A couple of weeks ago we reported that Verizon is readying their own Android app marketplace, called V CAST Apps, as an alternative to the Android Market. Now Amazon is following suit with their own store for the mobile OS. The exact motivations are unclear, but in the general sense, it would seem Amazon wants to make sure it’s an active player in electronic commerce. Paid mobile applications are big business now, and it’s in the interest of a pioneering e-commerce giant like Amazon to be as involved in the field as possible.
Here are some alleged details, including some weird restrictions, according to TechCrunch:
- For each sale of an App, [you will receive] a royalty equal to the greater of 70% of the purchase price or 20% of the List Price as of the purchase date (70/30 is standard, this 20/80 split is somewhat odd and confusing)
- The List Price is apparently in place so that you can’t sell your app cheaper on other “similar services” — meaning other app stores, presumably
- The “similar services” should also include the forthcoming Chrome Web Store, if I’m reading this correctly
- There is a $99 fee to be a developer in this program (the same as Apple’s iOS developer program)
- It seems like if your app is available on other platforms, you have to make sure to update it at the same time on Amazon’s store that you do in any other store (this will piss off a lot of developers)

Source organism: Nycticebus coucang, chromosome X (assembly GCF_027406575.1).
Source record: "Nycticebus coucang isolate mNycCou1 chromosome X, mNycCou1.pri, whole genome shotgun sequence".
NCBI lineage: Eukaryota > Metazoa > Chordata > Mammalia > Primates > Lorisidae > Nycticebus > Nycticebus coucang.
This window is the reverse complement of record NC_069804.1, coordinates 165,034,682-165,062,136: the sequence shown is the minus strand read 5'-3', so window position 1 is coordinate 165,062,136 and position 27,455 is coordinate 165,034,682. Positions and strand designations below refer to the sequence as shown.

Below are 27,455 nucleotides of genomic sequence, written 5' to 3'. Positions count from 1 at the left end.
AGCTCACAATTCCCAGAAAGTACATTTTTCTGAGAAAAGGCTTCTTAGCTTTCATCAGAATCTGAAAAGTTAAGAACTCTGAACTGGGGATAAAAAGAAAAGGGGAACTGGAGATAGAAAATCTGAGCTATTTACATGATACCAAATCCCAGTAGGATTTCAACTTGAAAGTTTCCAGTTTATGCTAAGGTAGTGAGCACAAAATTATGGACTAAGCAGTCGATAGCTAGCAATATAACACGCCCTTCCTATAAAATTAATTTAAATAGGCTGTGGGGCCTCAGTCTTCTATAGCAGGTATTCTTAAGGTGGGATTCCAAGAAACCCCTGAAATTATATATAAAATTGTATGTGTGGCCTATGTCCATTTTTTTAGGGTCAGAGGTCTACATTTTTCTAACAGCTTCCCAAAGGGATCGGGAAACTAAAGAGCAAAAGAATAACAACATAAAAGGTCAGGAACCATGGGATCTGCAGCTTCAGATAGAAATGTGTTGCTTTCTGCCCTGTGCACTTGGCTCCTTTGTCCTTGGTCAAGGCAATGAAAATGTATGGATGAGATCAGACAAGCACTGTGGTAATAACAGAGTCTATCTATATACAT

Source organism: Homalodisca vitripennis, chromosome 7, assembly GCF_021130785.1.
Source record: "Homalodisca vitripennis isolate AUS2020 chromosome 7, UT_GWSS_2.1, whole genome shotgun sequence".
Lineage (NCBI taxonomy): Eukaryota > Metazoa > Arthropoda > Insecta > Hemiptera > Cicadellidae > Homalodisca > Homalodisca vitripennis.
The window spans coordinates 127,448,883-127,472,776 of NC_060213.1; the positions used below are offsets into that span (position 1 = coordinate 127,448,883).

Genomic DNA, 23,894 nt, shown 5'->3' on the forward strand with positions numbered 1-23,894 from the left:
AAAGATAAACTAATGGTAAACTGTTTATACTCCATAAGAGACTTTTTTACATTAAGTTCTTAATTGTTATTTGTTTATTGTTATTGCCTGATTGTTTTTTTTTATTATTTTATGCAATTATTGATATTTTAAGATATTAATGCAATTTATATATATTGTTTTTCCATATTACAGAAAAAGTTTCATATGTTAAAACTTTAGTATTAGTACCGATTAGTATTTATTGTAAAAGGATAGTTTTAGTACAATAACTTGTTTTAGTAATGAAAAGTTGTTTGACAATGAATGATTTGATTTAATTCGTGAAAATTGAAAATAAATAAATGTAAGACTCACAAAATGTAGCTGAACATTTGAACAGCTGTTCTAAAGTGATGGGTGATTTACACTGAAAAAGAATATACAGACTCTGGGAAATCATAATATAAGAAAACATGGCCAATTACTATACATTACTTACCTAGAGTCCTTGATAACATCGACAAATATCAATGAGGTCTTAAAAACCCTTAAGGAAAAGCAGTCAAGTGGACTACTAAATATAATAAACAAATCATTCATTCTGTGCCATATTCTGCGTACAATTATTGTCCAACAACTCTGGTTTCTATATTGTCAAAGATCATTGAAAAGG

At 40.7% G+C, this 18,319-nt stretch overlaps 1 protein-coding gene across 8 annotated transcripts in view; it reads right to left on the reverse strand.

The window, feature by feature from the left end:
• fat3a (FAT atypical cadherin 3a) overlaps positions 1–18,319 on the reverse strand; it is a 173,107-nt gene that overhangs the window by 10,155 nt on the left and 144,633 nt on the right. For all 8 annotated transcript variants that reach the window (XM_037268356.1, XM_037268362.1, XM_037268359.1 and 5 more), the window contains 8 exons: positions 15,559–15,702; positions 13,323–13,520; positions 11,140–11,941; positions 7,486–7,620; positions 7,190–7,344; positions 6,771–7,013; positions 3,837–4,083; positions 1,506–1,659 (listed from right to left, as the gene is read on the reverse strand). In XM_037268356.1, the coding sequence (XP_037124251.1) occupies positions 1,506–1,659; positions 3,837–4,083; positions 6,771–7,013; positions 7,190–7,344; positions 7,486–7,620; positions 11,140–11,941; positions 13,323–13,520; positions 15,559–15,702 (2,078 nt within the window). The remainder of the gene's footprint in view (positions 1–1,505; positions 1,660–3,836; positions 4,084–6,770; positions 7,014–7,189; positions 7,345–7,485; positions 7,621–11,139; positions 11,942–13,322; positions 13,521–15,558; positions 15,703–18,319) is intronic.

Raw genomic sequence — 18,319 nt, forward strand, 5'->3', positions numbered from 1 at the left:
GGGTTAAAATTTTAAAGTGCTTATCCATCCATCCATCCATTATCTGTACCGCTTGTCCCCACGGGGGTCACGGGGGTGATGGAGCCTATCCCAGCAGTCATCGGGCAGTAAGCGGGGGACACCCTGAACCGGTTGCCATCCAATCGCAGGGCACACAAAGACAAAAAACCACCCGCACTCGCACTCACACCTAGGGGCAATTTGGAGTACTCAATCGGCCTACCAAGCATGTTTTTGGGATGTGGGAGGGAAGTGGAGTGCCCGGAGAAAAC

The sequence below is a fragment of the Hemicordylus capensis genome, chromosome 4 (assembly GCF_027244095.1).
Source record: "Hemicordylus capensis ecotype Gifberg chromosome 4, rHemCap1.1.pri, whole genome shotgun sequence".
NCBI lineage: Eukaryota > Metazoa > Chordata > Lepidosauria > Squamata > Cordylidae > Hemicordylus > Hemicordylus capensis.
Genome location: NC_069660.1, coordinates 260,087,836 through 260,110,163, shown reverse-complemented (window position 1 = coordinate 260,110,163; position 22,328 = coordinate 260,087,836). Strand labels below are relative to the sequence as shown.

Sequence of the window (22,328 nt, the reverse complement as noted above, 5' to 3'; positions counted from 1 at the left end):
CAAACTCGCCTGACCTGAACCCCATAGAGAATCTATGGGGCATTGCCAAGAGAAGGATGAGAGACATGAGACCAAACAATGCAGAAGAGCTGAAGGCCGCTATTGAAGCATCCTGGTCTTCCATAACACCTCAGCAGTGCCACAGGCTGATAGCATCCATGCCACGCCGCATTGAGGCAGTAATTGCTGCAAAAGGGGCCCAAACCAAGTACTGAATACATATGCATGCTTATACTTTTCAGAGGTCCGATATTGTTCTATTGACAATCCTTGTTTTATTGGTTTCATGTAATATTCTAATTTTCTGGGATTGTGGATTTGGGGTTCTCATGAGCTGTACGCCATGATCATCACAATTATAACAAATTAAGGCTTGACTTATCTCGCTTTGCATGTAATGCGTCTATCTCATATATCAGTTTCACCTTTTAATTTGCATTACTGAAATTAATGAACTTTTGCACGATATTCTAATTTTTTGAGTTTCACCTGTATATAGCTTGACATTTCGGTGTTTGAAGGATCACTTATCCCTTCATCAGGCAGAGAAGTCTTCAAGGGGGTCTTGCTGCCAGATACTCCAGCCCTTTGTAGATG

- Apps will have to be laced with Amazon DRM — meaning they will only work on devices they approve (obviously)
- Amazon has the right to pull any app for any reason (obviously)
- Apps can also be shown on amazon.com (this is up to Amazon)
- You can offer free apps
- The app store is U.S.-only (at least for now)
- This part is interesting too: “We have sole discretion to determine all features and operations of this program and to set the retail price and other terms on which we sell Apps.”
The US-only limitation is disappointing for developers and consumers, since paid apps for Android are still not available in other countries, although that is starting to change.
Digital delivery is increasingly important to Amazon — that’s the whole reason the Kindle came about. And that’s why it makes sense for the Amazon tablet rumor to be true: the iPad and other tablets are stealing e-readers’ thunder, whether deservedly or misguidedly (some consumers are willing to forgo the huge advantages in reading that e-ink offers). Again, it would be in Amazon’s interest to get into the tablet space as soon as possible, to propagate their store and products and maintain a presence wherever consumer excitement is.
The tablet rumor came with the same tip that gave up the app store news, so we hope to have confirmation soon.